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J Endocrinol. 2005 Mar;184(3):481-92.

Prolonged insulin treatment inhibits GH signaling via STAT3 and STAT1.

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  • 1Department of Pathology, Division of Molecular and Cellular Pathology, University of Alabama at Birmingham, Birmingham, Alabama 35294-0019, USA.

Abstract

Growth hormone (GH) and insulin are important regulators of cellular and whole body metabolism as well as somatic growth and body composition. Studies have indicated complex feedback effects of GH on insulin action and of insulin on GH signaling pathways. Previous studies in our laboratory have shown that GH induction of signal transducers and activators of transcription (STAT)5B tyrosine phosphorylation is inhibited by prolonged insulin treatment, probably via downregulation of GHR. Here, we find that in rat H4IIE hepatoma cells GH-induced tyrosine phosphorylation of two other STATs (STAT3 and STAT1) was also greatly reduced following prolonged insulin pretreatment compared with that induced by GH alone. In the present work, total STAT5B and STAT1 protein levels were not altered by prolonged insulin treatment. However, prolonged insulin treatment (16 h; 10 or 100 nM) resulted in a 30-40% reduction of total STAT3 protein, with little change at 0.1 and 1.0 nM insulin. Thus, there is a selective reduction of total STAT3 protein levels by insulin, but only at high concentration of insulin. Basal tyrosine phosphorylated (PY)-STAT3 was also significantly reduced by prolonged insulin treatment, and to a greater extent than total STAT3 protein levels. The inhibitory effect of insulin on total STAT3 protein and basal PY-STAT3 levels was dependent on activation of the MEK-ERK pathway, rather than the PI3K pathway. In contrast, the MEK-ERK pathway did not play a major role in insulin's inhibition of GH-induced PY-STAT3 and PY-STAT1. The present studies indicate that prolonged hyperinsulinemia, such as that found in some obese patients or patients with Type 2 diabetes mellitus, may have profound effects on GH signaling via STAT3 and STAT1.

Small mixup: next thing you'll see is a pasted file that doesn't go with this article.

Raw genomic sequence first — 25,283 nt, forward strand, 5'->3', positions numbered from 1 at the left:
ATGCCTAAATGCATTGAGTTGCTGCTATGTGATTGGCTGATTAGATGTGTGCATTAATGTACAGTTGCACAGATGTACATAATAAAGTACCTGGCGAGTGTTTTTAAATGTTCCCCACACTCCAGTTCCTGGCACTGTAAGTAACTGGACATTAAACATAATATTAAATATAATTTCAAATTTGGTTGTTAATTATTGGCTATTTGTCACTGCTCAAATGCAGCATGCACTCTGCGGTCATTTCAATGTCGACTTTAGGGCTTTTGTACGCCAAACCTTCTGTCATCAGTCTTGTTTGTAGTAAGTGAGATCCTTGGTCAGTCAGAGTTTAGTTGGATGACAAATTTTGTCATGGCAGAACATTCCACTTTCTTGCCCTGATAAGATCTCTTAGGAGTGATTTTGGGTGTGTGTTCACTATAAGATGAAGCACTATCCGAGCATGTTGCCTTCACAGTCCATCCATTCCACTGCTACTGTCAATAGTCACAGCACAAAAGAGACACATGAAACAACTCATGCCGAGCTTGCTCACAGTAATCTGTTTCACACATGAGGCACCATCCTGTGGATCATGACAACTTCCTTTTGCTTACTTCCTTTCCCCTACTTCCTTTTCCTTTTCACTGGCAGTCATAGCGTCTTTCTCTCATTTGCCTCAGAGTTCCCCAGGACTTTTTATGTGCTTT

PMID:
15749807
DOI:
10.1677/joe.1.05977
[PubMed - indexed for MEDLINE]
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